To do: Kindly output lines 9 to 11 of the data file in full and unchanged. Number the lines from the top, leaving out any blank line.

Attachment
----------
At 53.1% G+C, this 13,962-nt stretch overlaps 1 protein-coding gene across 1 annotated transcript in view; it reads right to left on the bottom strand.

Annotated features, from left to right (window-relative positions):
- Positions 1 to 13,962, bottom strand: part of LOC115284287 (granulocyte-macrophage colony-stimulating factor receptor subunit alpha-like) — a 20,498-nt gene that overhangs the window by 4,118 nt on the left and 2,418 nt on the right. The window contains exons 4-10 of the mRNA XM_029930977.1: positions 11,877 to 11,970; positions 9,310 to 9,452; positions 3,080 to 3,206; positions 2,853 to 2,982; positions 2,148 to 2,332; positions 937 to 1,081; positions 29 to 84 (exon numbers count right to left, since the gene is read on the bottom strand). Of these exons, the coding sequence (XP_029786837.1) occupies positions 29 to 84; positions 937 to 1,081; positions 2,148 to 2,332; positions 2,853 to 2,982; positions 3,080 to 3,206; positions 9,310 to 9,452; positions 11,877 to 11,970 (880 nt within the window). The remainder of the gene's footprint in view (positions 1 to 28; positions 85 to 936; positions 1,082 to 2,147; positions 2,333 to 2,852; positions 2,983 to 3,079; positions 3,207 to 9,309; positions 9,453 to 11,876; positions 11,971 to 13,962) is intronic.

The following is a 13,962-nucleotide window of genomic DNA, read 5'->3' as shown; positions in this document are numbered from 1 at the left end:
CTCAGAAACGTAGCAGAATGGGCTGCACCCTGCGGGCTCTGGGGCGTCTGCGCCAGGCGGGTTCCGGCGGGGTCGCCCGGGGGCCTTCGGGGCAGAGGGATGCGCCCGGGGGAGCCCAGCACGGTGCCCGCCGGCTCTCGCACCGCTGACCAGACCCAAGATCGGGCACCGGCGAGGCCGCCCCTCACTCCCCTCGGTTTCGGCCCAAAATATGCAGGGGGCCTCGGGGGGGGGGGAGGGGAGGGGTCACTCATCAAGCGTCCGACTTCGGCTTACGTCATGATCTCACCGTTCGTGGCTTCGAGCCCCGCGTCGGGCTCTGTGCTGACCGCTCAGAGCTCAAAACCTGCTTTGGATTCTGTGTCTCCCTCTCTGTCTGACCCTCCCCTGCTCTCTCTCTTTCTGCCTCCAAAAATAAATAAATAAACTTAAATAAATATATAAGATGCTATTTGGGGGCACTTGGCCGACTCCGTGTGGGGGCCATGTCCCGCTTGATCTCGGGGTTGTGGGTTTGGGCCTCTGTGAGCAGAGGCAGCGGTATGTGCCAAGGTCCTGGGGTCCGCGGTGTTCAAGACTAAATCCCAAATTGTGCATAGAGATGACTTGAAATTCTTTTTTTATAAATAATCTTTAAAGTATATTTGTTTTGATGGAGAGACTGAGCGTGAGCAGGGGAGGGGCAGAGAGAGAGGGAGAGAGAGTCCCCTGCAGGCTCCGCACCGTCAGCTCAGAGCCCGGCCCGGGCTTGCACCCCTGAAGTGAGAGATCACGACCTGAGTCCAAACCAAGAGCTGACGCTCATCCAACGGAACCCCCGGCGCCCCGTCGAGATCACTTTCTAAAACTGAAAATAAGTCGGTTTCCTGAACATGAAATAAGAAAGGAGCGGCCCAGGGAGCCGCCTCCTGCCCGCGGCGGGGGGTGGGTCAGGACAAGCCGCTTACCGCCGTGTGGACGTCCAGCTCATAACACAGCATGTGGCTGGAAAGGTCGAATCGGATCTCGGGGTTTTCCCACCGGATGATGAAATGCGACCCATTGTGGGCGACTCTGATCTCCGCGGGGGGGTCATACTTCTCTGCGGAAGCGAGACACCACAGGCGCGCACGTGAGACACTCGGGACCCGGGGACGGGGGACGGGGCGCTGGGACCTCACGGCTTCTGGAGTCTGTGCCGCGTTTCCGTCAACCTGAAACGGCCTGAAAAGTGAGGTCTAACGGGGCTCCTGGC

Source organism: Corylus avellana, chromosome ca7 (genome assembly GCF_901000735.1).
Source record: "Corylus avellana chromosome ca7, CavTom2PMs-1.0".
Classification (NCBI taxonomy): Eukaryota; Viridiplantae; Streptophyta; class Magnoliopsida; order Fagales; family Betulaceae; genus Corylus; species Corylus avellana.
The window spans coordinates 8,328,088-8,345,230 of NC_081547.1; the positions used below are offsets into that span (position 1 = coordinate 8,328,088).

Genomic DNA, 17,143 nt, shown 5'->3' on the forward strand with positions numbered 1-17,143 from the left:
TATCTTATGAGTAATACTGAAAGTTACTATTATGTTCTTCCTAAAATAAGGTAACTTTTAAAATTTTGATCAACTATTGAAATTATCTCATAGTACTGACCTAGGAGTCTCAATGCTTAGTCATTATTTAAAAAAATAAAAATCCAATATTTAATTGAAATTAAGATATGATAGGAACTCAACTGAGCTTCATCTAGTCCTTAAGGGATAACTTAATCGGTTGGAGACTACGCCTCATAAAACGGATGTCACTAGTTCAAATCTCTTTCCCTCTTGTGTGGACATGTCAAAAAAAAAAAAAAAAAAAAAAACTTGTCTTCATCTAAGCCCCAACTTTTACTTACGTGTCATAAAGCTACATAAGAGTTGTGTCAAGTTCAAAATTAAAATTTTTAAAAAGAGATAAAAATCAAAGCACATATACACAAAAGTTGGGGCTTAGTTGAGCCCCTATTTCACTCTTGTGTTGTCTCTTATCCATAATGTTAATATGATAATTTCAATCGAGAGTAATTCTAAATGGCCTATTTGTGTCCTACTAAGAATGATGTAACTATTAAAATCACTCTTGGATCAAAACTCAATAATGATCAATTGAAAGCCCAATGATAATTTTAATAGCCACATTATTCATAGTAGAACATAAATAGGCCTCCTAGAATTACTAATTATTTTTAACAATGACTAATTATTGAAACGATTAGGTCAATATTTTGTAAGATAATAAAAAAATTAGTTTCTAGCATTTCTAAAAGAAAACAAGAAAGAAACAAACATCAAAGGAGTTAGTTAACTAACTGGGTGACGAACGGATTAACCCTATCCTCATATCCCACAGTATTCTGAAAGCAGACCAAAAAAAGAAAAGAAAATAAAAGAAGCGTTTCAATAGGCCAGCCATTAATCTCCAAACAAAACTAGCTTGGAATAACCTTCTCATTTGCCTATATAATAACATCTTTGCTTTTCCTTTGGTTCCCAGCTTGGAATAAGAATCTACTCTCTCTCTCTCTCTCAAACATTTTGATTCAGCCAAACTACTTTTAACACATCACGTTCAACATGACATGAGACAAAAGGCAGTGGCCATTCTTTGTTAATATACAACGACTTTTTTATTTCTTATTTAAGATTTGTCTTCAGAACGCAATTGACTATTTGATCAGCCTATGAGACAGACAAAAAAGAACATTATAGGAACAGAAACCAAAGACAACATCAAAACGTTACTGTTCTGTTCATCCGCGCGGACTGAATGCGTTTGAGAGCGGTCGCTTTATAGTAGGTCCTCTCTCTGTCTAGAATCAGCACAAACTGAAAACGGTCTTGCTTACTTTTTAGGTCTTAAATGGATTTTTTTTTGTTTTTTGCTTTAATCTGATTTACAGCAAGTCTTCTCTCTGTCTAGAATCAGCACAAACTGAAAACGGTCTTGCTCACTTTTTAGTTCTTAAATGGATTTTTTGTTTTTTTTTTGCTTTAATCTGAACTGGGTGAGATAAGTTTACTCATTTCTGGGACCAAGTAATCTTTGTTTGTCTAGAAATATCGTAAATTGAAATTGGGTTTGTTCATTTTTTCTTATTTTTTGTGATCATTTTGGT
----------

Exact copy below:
The window spans coordinates 8,328,088-8,345,230 of NC_081547.1; the positions used below are offsets into that span (position 1 = coordinate 8,328,088).

Genomic DNA, 17,143 nt, shown 5'->3' on the forward strand with positions numbered 1-17,143 from the left:
TATCTTATGAGTAATACTGAAAGTTACTATTATGTTCTTCCTAAAATAAGGTAACTTTTAAAATTTTGATCAACTATTGAAATTATCTCATAGTACTGACCTAGGAGTCTCAATGCTTAGTCATTATTTAAAAAAATAAAAATCCAATATTTAATTGAAATTAAGATATGATAGGAACTCAACTGAGCTTCATCTAGTCCTTAAGGGATAACTTAATCGGTTGGAGACTACGCCTCATAAAACGGATGTCACTAGTTCAAATCTCTTTCCCTCTTGTGTGGACATGTCAAAAAAAAAAAAAAAAAAAAAAACTTGTCTTCATCTAAGCCCCAACTTTTACTTACGTGTCATAAAGCTACATAAGAGTTGTGTCAAGTTCAAAATTAAAATTTTTAAAAAGAGATAAAAATCAAAGCACATATACACAAAAGTTGGGGCTTAGTTGAGCCCCTATTTCACTCTTGTGTTGTCTCTTATCCATAATGTTAATATGATAATTTCAATCGAGAGTAATTCTAAATGGCCTATTTGTGTCCTACTAAGAATGATGTAACTATTAAAATCACTCTTGGATCAAAACTCAATAATGATCAATTGAAAGCCCAATGATAATTTTAATAGCCACATTATTCATAGTAGAACATAAATAGGCCTCCTAGAATTACTAATTATTTTTAACAATGACTAATTATTGAAACGATTAGGTCAATATTTTGTAAGATAATAAAAAAATTAGTTTCTAGCATTTCTAAAAGAAAACAAGAAAGAAACAAACATCAAAGGAGTTAGTTAACTAACTGGGTGACGAACGGATTAACCCTATCCTCATATCCCACAGTATTCTGAAAGCAGACCAAAAAAAGAAAAGAAAATAAAAGAAGCGTTTCAATAGGCCAGCCATTAATCTCCAAACAAAACTAGCTTGGAATAACCTTCTCATTTGCCTATATAATAACATCTTTGCTTTTCCTTTGGTTCCCAGCTTGGAATAAGAATCTACTCTCTCTCTCTCTCTCAAACATTTTGATTCAGCCAAACTACTTTTAACACATCACGTTCAACATGACATGAGACAAAAGGCAGTGGCCATTCTTTGTTAATATACAACGACTTTTTTATTTCTTATTTAAGATTTGTCTTCAGAACGCAATTGACTATTTGATCAGCCTATGAGACAGACAAAAAAGAACATTATAGGAACAGAAACCAAAGACAACATCAAAACGTTACTGTTCTGTTCATCCGCGCGGACTGAATGCGTTTGAGAGCGGTCGCTTTATAGTAGGTCCTCTCTCTGTCTAGAATCAGCACAAACTGAAAACGGTCTTGCTTACTTTTTAGGTCTTAAATGGATTTTTTTTTGTTTTTTGCTTTAATCTGATTTACAGCAAGTCTTCTCTCTGTCTAGAATCAGCACAAACTGAAAACGGTCTTGCTCACTTTTTAGTTCTTAAATGGATTTTTTGTTTTTTTTTTGCTTTAATCTGAACTGGGTGAGATAAGTTTACTCATTTCTGGGACCAAGTAATCTTTGTTTGTCTAGAAATATCGTAAATTGAAATTGGGTTTGTTCATTTTTTCTTATTTTTTGTGATCATTTTGGT